“Satan fell by force of gravity, by taking himself too gravely” – GK Chesterton
It’s never a pretty thing when the scales fall from the eyes of sycophants. The wailing, the crying, the gnashing of teeth… all very unpleasant. Very Old Testamenty.
So reality is finally dawning on the Obama lapdog media that many of Mr. Soetoro’s promises are as empty as beer bottles after a Marine’s wetting down party while crossing the equator on a payday Friday.
Mont St. Michel, site of the famous 8th-century monastery. Would you surround it with offshore wind turbines? (Photo credit: Giuseppe Citino)
Those darned Europeans are so attached to their picturesque views. When it comes to wind power and wind-turbine farms, the honeymoon is over. The bloom is off the rose. Rate-payers, homeowners, holiday-makers: if you’re wind, it turns out that Europeans can quit you.
A growing annoyance
It was being reported ominously, two years ago, that the Dutch – the Western world’s quintessential pioneers of wind power – were really starting to be over wind. Not only is it expensive and Continue reading →
“Obama’s green energy drive comes with an unadvertised environmental cost,” notes the Associated Press, in a story focusing on President Obama’s environmentally-destructive support for ethanol mandates:
The hills of southern Iowa bear the scars of America’s push for green energy: The brown gashes where rain has washed away the soil. The polluted streams that dump fertilizer into the water supply….
A spring 2013 Forbes magazine piece reported that the giant wind turbines producing wind energy kill around 600,000 birds annually. But the number is likely higher. And now we learn that the solar panels soaking up solar energy may look like a lake, because birds to are trying to land on them causing them to injure themselves. The thermal panels also generate intense heat that has been found already to melt some birds’ feathers.
Last week, National Geographic aired a much-anticipated show (mockumentary?) called “American Blackout,” a fictional account of what would happen in America should an extended power outage occur (in the fictional version, the outage was due to a cyber-attack).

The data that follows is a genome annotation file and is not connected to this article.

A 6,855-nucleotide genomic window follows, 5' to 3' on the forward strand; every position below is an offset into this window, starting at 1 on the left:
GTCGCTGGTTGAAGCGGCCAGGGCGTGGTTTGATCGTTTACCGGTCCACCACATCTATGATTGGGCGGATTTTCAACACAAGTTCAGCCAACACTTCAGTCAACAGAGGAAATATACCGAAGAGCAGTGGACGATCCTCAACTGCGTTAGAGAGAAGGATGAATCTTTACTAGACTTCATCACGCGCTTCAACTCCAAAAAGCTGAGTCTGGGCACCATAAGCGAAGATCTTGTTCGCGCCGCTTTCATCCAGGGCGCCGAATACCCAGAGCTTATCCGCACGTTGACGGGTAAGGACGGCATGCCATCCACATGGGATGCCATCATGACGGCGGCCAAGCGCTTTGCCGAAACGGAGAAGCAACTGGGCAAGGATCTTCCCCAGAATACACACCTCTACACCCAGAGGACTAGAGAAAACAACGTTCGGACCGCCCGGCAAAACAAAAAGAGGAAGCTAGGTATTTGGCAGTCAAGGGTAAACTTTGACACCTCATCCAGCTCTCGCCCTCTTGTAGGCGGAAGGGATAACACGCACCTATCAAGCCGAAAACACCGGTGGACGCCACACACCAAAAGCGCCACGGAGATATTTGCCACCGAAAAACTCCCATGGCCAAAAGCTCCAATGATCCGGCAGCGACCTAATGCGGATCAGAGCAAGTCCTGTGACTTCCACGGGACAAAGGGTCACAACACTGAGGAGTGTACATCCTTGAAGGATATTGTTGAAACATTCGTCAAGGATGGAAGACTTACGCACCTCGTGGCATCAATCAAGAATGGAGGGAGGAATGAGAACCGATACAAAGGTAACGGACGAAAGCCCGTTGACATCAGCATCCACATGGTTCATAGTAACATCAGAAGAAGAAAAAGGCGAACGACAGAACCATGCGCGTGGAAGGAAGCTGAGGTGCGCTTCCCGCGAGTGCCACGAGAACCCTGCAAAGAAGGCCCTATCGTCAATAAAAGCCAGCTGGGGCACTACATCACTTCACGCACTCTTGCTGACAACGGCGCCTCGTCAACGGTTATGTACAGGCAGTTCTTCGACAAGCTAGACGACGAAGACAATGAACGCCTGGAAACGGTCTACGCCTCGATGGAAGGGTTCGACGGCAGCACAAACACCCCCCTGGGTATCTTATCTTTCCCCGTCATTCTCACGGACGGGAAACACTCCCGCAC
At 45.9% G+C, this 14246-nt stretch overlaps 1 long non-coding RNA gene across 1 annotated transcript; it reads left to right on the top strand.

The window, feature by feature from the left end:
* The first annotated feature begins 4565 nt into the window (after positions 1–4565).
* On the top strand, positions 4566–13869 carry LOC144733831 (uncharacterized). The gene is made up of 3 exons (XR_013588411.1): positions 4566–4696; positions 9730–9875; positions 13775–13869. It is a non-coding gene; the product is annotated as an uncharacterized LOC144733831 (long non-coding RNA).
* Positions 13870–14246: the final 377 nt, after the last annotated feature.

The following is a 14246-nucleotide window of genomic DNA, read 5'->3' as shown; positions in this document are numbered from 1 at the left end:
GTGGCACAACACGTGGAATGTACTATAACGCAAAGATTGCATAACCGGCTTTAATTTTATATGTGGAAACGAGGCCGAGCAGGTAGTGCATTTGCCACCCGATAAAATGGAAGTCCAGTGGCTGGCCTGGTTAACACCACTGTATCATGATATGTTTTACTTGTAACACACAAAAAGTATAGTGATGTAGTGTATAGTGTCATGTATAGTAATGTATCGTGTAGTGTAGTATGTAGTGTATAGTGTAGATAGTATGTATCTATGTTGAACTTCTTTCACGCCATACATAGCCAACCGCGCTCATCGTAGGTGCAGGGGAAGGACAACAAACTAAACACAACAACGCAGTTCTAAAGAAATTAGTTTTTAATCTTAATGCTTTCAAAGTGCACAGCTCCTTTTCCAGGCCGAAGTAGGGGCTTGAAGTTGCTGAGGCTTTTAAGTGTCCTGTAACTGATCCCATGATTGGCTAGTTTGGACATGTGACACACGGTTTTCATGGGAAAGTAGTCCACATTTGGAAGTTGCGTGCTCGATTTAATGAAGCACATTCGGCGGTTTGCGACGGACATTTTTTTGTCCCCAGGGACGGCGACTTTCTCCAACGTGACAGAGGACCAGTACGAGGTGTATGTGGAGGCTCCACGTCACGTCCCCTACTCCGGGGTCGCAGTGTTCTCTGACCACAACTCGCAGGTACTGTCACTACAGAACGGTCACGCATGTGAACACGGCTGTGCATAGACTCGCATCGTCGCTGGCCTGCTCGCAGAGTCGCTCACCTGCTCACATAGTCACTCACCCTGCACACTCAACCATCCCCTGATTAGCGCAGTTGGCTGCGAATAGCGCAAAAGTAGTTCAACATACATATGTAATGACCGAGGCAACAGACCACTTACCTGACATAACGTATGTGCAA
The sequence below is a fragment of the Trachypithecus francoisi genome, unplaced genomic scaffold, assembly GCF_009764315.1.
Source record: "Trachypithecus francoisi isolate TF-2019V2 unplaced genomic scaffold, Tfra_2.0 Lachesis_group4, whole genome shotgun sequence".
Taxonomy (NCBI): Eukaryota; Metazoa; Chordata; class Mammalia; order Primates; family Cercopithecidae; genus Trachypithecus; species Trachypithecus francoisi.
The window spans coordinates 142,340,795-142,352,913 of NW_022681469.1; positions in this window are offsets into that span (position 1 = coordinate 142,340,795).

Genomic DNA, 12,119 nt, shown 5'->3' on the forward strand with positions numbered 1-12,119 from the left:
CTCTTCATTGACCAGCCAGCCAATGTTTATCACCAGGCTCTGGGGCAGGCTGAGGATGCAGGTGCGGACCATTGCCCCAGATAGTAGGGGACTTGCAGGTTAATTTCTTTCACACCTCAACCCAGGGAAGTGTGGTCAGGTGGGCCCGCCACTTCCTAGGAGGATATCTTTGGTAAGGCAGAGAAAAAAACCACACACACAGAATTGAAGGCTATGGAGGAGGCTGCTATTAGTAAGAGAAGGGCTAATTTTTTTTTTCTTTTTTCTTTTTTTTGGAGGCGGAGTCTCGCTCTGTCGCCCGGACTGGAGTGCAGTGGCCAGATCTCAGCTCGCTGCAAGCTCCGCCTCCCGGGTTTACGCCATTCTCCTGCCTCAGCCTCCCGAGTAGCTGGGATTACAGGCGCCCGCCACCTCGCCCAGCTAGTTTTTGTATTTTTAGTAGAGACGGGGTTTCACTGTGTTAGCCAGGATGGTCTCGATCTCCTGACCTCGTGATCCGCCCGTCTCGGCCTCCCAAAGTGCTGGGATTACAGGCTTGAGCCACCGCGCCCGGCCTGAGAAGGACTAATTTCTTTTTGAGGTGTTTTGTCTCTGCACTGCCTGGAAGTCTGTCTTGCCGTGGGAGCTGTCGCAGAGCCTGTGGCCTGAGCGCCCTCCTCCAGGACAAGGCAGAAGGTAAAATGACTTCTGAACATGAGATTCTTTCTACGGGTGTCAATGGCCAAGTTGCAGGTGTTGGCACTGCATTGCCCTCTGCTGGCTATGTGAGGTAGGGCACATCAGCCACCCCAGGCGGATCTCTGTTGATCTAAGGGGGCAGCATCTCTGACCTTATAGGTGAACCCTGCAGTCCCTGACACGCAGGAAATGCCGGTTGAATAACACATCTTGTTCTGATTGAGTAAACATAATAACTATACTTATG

I watched an hour of the program and was so disgusted by the characters that I shut it off and wrote about it at the Examiner.
Let the people work. (Human industry gits er done in the Bakken.)
Readers, in a comments exchange at TOC (my home blog) today, I responded to Reader of Excellence “jgets,” and realized that the exchange would make a useful stand-alone post. Rather than spending time tweaking this further, I will simply post it to get it out there for discussion.
As political cronies Bill Clinton and Terry McAuliffe are campaigning together across Virginia this week, their close coupling shows that money can be thicker than blood.
McAuliffe — the self-described “Godzilla” of fundraising — helped Clinton get elected and re-elected to the White House. As booking agent for the Lincoln bedroom, he raked in cash and tightened connections for the Clinton political machine.
Amid intense gridlock over government spending and debt ceilings, green-energy advocates and rent-seeking businesses are convening in the nation’s capital to renew their push for billions more dollars in taxpayer giveaways.
Wednesday’s gathering of the Securing America’s Future Energy Foundation could be called the Subsidy Summit.
Now here’s a fine mess, as Laurel and Hardy used to say. One of the biggest electric vehicle charging companies, Arizona-based ECOtality (a Nissan Leaf partner), went bankrupt, stranding about 13,000 commercial and residential stations. We all have a stake in this, because American tax dollars supported these installations through the so-called EV Project.
In the early rounds, only one bidder emerged, an unknown company called Tellus Power, which proposed acquiring ECOtality’s assets for just $3 million. Consider that the federal grants totaled almost $115 million (of which almost $100 million was spent) and you begin to see the issue here. There are clear parallels to what happened to the U.S. investment in Fisker Automotive, which went bankrupt after spending $192 million of a $529 million loan (the feds then seized $21 million in assets).
But just as I was writing this, the Florida-based Car Charging Group said that it had won the prize, price unspecified. “We believe this will solidify our position as the leader in the electric vehicle charging industry,” said Michael Farkas, the CEO. CCG has been aggressively expansionist, and owns pay-to-charge stations in such places as the parking garages of New York City. He’s right; this makes the company a big player.
What’s next, government exchanges for health care-related goods and services like personal trainers, walking shoes, housing, automobiles, gasoline, food and ferry boat rides?
Think that’s far-fetched, when President Obama’s Democratic Party policies already attack the poor and middle class by increasing the price of shelter, transportation and sustenance via EPA, HUD and other regulations? Continue reading →